What to look for
In many situations an isolating valve will be fitted. This can
be simply adjusted to stop the water getting to the tap or toilet.
You are looking for something like this.
The left hand picture is a close up of what you are looking for.
The screw head in the centre allows water to pass when it is in
line with the pipe. The screw should be quite easy to turn and
if you don't have a screwdriver a small coin will often do the
The centre picture shows a valve in situ. Isolation valves, also
known as service valves, come in a variety of guises. The right
hand picture shows one on the end a flexible tap connector. There
will be one isolation valve per tap/toilet or toilet. Mixer taps
have two valves, one for cold and one for hot.
If there is no isolation valve fitted then you will need to isolate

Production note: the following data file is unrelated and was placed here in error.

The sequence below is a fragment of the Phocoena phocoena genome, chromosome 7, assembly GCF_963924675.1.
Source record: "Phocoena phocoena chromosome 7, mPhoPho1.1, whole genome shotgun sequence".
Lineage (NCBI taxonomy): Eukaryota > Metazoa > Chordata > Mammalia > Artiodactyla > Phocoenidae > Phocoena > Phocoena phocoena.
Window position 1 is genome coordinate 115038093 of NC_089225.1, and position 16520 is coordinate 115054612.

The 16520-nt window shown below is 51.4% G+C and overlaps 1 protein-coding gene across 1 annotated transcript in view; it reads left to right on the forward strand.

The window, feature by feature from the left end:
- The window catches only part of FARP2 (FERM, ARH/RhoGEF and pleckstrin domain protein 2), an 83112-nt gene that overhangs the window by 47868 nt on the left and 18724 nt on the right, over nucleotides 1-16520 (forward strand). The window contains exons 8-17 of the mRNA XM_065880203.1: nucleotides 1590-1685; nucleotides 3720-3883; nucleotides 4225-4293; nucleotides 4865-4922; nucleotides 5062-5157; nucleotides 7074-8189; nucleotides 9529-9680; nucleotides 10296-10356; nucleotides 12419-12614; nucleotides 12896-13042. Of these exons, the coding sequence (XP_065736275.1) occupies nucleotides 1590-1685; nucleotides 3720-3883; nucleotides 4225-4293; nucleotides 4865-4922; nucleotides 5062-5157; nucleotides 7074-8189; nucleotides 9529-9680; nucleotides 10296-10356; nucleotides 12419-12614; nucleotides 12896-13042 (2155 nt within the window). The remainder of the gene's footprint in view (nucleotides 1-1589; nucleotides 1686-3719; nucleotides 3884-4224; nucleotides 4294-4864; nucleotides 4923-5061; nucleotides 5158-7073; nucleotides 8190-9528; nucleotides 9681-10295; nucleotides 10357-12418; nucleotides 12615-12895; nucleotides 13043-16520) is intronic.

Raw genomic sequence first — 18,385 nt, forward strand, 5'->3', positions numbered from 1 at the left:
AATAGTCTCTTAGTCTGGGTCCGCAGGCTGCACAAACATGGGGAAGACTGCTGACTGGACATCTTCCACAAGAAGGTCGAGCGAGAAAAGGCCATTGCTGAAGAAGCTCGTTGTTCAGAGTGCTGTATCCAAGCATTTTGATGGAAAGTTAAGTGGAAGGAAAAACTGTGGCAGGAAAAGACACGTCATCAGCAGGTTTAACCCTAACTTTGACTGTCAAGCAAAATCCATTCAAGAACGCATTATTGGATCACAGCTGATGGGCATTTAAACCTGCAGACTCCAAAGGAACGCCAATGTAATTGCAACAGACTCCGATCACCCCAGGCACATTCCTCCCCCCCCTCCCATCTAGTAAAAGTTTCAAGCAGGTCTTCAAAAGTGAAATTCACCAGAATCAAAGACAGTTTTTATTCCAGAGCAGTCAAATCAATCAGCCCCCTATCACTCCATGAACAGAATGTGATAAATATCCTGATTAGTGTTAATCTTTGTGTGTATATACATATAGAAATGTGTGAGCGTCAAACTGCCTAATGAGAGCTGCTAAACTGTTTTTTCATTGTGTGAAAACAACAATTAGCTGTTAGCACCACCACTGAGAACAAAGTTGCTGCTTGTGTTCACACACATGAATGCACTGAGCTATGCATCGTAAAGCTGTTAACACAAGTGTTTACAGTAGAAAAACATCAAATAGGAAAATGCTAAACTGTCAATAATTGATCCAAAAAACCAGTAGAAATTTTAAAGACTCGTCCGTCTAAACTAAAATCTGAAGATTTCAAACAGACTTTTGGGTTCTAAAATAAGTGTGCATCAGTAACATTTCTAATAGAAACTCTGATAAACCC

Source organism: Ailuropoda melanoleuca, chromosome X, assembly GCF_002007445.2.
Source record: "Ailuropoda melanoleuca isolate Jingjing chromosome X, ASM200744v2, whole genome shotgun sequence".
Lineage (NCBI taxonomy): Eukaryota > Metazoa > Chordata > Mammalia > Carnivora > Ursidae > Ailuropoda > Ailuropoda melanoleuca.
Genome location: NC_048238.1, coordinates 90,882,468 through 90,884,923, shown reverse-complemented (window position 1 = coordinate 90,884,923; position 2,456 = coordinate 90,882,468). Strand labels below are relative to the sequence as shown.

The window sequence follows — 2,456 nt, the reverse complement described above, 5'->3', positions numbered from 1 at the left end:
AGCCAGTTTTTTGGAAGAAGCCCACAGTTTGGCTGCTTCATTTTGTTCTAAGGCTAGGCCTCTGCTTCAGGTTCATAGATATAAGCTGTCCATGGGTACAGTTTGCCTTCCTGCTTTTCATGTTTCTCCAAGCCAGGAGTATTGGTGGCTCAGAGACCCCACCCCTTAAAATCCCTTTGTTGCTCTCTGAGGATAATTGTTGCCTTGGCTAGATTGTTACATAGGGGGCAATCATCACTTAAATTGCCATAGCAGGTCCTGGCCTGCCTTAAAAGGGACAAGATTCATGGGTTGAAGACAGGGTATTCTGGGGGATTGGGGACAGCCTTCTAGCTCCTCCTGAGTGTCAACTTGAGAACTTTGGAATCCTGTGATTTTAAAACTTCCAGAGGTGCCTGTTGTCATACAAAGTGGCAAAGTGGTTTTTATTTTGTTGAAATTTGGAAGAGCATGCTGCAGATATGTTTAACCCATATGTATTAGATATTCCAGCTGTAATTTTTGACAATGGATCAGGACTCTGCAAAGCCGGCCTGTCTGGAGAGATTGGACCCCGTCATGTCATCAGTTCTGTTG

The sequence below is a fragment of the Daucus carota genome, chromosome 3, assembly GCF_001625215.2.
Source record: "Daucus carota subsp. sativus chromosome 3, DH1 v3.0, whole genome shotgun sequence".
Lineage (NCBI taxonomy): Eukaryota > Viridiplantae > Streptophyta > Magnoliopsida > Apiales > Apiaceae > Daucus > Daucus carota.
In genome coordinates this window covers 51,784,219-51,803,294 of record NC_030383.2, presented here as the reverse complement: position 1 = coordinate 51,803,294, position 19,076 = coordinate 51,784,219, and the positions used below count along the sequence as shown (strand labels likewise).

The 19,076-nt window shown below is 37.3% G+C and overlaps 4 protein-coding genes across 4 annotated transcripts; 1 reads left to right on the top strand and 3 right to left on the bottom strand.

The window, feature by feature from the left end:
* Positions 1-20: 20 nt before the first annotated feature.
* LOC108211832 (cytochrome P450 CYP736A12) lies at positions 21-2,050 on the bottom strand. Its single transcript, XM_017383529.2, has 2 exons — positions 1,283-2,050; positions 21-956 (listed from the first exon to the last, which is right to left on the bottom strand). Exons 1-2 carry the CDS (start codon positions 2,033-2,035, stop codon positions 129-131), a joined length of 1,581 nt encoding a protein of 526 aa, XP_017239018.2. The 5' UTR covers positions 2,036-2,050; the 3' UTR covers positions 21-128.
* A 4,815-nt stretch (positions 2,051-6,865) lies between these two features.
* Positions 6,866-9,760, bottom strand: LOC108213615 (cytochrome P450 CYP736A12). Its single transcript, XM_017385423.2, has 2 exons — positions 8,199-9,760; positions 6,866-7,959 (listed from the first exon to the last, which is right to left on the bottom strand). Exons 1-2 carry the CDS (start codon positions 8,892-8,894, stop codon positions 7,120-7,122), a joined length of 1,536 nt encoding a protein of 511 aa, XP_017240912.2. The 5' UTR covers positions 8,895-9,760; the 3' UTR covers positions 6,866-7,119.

the water elsewhere. Where exactly depends on the water system
in your house and if it is a hot tap or cold tap/toilet causing
If the problem is a hot tap then call 50plus who will ask you
some questions about your water and heating systems and advise
If it's a cold tap/toilet:
Turn of the main stop cock in the house. If this is not possible
and you are on a water meter turn the water off at the meter outside
the house. If this is also impossible call for help!
If you have a loft tank and your house was not built in the last
20 years or so and the problem is not the kitchen cold tap (in
which case turning off the main stop cock should have stopped
the flow) then there is a strong possibility that the tap or toilet
is fed from a header tank in the loft. In this case to get the
water turned off to the tap or toilet the header tank will need
to be emptied. The actions to take are these:
- Turn off the main stop cock as set out above.
- Turn on other cold taps e.g. in a bath and leave them running.
After about 10 minutes the flow should reduce. Eventually the
tank will empty.
It should now be possible to access the offending tap / toilet
or at least sleep peacefully after having arranged a repair visit.